The Assassination of Archduke Franz Ferdinand

It’s June 28th 1914 and the Archduke Franz Ferdinand, heir to the Hungarian-Austria empire, is visiting Bosnia. It his last day. Today is the day of pomp and ceremony. People are encouraged to wave flags.

The BBC re-enacts the day.

The duke and his wife sit in a car. The archduke married for love. In Bosnia his wife is wearing an Edwardian dress, he is wearing a uniform.

But not everyone is happy. The old colonial exploitive-ness over timber makes one group want to take things into his own hands. A farmers son leads them. What better way to do it but assassinate the archduke.

A number of assassins line the parade. The second assassin throws a grenade and the blast injures the car behind on the way to the town hall. When they arrive at the Town Hall the other assassins leave. The mayor of Sarajevo conducts a speech. When finished the archduke and his wife get back in the car and leave. But for the assassin Gavrilo Princip who waits at the corner of a café. The driver makes a mistake and reverses by the cafe.

‘I knew where he would pass having read it in the Bosnian Post. I saw that a lady was sitting with him. Then I stood and one man came up-to me and talked to me and said : do you see how dumb they are? I was silent. The automobile came and I shot at Ferdinand twice from a distance of four or five paces.’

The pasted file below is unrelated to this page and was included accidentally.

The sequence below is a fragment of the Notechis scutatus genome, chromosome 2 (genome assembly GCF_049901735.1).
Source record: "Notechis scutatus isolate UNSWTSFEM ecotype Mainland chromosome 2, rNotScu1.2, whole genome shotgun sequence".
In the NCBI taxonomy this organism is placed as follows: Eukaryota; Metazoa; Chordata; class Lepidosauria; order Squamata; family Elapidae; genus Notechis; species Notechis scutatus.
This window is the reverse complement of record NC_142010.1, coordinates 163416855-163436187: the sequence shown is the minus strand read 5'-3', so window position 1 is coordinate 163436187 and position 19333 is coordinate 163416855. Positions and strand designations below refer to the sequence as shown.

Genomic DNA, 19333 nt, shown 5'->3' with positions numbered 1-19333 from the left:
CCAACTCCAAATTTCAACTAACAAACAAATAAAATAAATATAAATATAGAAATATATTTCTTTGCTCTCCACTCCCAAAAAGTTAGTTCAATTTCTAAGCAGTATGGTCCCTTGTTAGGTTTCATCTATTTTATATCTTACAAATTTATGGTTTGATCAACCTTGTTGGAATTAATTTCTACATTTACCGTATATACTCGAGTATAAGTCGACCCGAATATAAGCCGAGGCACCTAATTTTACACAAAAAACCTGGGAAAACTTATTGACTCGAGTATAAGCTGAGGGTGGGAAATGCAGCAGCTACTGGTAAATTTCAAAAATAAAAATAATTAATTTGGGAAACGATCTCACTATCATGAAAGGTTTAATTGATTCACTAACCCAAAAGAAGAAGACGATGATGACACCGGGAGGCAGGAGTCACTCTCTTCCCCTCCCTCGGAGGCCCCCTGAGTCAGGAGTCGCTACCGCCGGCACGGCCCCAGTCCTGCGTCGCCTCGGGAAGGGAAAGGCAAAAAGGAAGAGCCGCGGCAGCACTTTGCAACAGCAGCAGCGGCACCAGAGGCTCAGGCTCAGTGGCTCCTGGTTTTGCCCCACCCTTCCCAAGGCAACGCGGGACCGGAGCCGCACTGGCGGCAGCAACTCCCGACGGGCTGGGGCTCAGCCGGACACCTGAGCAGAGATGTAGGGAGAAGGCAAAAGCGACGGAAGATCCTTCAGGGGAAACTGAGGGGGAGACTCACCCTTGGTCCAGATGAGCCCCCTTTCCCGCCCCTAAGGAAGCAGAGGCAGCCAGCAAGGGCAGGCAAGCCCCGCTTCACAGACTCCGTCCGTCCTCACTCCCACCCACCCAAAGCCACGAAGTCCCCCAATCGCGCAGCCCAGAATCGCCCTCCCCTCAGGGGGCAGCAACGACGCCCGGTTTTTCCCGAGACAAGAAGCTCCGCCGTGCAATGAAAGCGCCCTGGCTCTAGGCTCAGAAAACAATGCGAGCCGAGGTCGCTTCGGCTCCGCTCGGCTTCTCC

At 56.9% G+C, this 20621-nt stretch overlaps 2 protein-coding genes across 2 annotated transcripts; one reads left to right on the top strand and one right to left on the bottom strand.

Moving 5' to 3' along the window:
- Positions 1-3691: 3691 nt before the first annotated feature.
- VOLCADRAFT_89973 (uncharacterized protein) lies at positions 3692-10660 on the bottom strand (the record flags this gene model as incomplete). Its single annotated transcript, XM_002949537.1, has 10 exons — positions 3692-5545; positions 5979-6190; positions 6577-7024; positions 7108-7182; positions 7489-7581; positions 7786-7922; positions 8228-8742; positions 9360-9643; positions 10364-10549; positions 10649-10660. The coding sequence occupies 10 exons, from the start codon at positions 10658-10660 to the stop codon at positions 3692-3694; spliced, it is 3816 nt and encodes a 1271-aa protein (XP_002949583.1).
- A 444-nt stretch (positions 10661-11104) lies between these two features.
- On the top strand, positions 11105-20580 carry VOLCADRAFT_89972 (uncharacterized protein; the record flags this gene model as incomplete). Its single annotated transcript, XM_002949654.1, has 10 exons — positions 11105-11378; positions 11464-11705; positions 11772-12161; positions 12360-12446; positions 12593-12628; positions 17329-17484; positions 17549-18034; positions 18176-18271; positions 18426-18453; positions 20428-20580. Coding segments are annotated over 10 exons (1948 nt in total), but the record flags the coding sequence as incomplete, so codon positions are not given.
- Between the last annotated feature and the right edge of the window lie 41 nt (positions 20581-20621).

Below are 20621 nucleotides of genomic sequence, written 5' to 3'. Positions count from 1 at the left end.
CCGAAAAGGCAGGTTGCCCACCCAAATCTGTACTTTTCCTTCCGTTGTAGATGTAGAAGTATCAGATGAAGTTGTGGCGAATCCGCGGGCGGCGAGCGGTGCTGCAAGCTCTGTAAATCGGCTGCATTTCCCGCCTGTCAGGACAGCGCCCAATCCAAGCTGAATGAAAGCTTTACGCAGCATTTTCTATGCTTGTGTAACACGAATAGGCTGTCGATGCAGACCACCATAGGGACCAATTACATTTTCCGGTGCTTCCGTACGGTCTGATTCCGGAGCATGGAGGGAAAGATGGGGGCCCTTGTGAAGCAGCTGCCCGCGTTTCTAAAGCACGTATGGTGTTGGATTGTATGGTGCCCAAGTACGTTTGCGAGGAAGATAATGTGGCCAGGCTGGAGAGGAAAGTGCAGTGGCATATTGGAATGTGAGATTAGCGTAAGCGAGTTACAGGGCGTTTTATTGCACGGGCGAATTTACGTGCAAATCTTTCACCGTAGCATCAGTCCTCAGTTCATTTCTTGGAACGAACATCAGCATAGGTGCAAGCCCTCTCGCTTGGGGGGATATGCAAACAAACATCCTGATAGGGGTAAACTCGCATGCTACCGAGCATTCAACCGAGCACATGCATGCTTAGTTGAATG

No one is looking at the archduke but for Count Franz von Harrach:

‘A thin spurt of blood spurted from his mouth onto my right cheek. As I pulled out my handkerchief to wipe the blood from his mouth, the duchess cried out: my god what has happened to you? At that she slid off her seat and lay on the floor of the car. With her face between her knees. I had no idea she too was hit and thought she had simply fainted from fright. Then I heard his imperial highness say: Sophie, Sophie, don’t die; stay alive for the children. At that point I seized the archduke from the collar of his uniform to stop his head dropping forward, and asked him if he was in great pain. He answered me quite distinctly: It is nothing. His face began to twist somewhat then he went on repeating ever more faintly until he lost consciousness: it is nothing.’

It is just after 11.00am.

‘The news has just arrived from Vienna that the hereditary archduke of Austria and his wife have today been assassinated at Sarajevo.’

By the time of the trial of Gavrilo Princip the first world war had begun.


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